County Mayor Jim Coppinger applauded GGL, emphasizing the region’s global competitiveness. “GGL’s investment shows how our local companies and workers are competing in the worldwide economy,” Mayor Coppinger said.“This is another example of how our region has come to the forefront of the resurgence in American manufacturing.”
“GGL has been designing and marketing lighting solutions from Chattanooga for many years,” said Charles Wood, vice president of economic development for the Chattanooga Area Chamber of Commerce. “We were pleased to deploy our existing industry team to support him in growing his operations to include assembly and gear up for a major marketing push.”
Chattanooga’s deployment of America’s first community-wide “Gig” fiber network offering up to 1 gigabit-per-second Internet service inspired Lepard to pair his energy efficient (LED) street lamps with a wireless radio controlled, smart grid-based lighting system that allows the city operators and officers complete and measured control of every light to maximize both energy savings and public safety.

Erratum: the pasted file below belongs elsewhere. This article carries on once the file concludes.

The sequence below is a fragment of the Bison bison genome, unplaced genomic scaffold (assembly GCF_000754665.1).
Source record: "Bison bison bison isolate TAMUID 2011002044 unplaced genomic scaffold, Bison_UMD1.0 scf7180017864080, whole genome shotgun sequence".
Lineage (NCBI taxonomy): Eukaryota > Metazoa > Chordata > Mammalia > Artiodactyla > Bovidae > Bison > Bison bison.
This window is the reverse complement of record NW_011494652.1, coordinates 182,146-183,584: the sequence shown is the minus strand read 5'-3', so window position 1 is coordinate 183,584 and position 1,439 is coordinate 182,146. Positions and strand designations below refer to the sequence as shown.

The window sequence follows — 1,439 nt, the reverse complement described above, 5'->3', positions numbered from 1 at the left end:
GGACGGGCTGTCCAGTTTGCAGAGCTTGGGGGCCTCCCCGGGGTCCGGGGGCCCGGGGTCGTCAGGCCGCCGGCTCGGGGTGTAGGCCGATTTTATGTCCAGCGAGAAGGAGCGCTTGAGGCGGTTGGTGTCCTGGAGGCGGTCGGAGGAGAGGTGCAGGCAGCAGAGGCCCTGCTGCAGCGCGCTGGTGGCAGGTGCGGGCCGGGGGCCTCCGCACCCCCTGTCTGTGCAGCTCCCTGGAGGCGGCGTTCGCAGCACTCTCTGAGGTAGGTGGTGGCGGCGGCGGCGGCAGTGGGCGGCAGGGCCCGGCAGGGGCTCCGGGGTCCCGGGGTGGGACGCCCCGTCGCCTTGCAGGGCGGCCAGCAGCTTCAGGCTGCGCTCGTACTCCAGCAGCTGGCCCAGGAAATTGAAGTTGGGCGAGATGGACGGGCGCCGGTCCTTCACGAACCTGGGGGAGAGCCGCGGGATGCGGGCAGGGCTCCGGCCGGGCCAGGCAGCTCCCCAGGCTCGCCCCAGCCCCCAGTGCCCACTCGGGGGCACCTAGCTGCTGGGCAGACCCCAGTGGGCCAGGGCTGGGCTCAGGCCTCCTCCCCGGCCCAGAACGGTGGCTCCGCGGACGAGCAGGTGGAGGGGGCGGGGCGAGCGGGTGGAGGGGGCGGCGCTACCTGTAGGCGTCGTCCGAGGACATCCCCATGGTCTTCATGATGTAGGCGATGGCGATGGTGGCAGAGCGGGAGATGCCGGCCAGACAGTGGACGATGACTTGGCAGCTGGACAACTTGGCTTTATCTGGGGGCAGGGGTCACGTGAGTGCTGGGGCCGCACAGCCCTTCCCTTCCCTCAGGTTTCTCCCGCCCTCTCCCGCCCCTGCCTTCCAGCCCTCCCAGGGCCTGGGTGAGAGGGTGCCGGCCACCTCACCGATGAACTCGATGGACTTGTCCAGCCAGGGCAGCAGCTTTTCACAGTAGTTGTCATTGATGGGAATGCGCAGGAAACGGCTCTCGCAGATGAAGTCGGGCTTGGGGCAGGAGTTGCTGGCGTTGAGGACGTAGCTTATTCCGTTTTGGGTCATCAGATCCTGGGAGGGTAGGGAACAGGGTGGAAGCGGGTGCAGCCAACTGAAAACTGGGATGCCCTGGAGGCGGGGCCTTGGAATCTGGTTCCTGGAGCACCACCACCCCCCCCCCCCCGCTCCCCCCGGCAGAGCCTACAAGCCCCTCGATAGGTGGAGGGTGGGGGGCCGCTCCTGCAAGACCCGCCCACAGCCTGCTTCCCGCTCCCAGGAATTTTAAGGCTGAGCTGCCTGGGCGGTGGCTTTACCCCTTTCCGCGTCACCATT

After a very successful pilot project in one of Chattanooga’s premiere public parks, the City of Chattanooga contracted with GGL to replace all 27,000 street lights with the innovative new technology. Upon completion of the project at the end of 2013, Chattanooga officials expect to cut lighting bills up to 75 percent per year.
While many cities have already embraced LED lights as a way to reduce energy costs, Chattanooga is the first American city to combine LED lighting with a smart grid metering, wireless radio controlled and utility certified energy management system that will also slash maintenance expenses by as much as 75 percent.